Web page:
One of the few venomous spiders in North America, the black widow, is very common in Northern California and Nevada. Identifying the black widow is fairly easy to do; identifying how and why they invaded your home or business is another matter.
In today’s post we will review the need-to-know facts about black widows and the dangers they present.
The black widow is a glossy, jet- black arachnid with eight thick, glossy legs. Her most important identifier is the red mark on her belly shaped like an hour glass. There are “false” black widows which look very similar in appearance, with dark brown abdomens and no red hour glass marking. On occasion a true black widow is spotted that has a brownish hue to the abdomen, which simply means she is very well fed.
Behavior and Lifestyle:
The black widow is known to thrive in hot, desert conditions but can also survive in mountainous regions. They look for easy “retreats” with good insect traffic so they can hide from predators when not hunting. Outside the home this could be in rock walls, drains, vents, clutter, wood piles, or trash cans. Black widows often make their way into the home in storage boxes brought in from garages or firewood brought in from the outside. Black widow webs are often spotted in these areas and should be a good indicator of activity- the webs are used to lay eggs and catch prey.
Wood piles are common hiding places for black widows and other spiders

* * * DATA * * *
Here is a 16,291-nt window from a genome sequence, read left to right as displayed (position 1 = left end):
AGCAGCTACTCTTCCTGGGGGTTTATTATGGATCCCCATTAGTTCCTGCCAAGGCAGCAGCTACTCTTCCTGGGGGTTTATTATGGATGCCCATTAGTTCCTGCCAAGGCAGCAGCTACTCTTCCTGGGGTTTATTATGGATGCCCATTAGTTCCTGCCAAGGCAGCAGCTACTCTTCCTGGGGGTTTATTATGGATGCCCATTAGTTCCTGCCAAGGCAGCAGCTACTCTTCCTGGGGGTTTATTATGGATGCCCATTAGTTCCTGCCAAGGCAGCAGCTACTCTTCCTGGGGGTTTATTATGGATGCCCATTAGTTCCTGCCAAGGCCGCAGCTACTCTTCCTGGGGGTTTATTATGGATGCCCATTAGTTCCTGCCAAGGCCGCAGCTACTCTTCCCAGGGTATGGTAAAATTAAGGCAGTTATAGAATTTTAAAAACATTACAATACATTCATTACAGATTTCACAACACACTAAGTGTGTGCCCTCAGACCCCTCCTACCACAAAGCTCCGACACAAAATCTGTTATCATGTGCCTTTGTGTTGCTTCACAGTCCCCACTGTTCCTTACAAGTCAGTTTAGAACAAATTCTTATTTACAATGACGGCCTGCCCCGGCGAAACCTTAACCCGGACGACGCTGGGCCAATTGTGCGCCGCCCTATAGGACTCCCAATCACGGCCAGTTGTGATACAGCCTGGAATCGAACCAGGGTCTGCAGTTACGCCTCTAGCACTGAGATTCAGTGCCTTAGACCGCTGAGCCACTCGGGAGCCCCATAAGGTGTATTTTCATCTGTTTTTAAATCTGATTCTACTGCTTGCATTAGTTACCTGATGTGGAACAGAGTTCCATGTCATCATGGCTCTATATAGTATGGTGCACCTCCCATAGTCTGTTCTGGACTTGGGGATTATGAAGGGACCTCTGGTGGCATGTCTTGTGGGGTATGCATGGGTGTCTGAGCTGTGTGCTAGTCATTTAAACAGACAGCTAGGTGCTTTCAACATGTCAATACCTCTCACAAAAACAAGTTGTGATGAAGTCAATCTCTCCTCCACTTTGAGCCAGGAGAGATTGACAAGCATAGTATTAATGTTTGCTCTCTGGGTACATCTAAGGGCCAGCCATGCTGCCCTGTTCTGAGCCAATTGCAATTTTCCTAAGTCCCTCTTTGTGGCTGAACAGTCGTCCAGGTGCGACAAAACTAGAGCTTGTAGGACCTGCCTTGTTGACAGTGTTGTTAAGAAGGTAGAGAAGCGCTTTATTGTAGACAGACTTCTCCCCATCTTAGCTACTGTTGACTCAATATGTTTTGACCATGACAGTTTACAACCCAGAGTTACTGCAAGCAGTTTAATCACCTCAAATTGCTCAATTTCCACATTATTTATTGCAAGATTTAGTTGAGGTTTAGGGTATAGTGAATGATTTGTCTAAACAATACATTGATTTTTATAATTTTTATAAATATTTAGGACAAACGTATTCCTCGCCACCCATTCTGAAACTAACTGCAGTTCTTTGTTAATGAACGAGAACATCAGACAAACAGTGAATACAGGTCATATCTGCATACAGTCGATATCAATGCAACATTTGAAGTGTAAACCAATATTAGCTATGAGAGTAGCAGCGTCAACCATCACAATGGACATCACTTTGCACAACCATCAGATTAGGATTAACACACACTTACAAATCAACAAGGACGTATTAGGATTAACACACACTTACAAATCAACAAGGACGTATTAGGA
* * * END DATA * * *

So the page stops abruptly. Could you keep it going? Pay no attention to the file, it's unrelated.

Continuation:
While not all black widows bites result in severe reactions, an untreated bite has the potential to be fatal and should be examined by a physician right away. Symptoms of a bite range from mild redness and swelling to severe pain and nausea. Those most susceptible to spider bites are children, the elderly, or those with compromised immune systems due to illness. Here are a few common symptoms to look out for if you think you may have a black widow bite:
• Fever, sweating
• Abdominal pain
• Mild to severe pain and/or throbbing
• Joint pain or stiffness
• Chills or other flu-like symptoms
Depending on the person bit and the amount of venom released, the appearances of bites vary so relying on symptoms will be helpful if you did not see what bit you.
A black widow and her nest- recently found at an Advanced IPM customer’s home
Prevention and Control:
The key to controlling a black widow population in your home or business is figuring out what attracts them there in the first place. If black widows are commonly seen inside, there is something bringing them in regularly or making the indoors especially habitable for them. Cleaning up clutter and maintaining sanitary conditions inside and out is a good start. If spiders are continually spotted indoors, there may be an entry point you are unaware of or too many other insects (spider food) indoors.
Sometimes the cause or entry point of spiders is not so easy to find. The professionals at Advanced IPM are specially trained to determine the cause and appropriate solutions for such infestations. Submit a request today for your no-charge inspection with one of our friendly pest control technicians!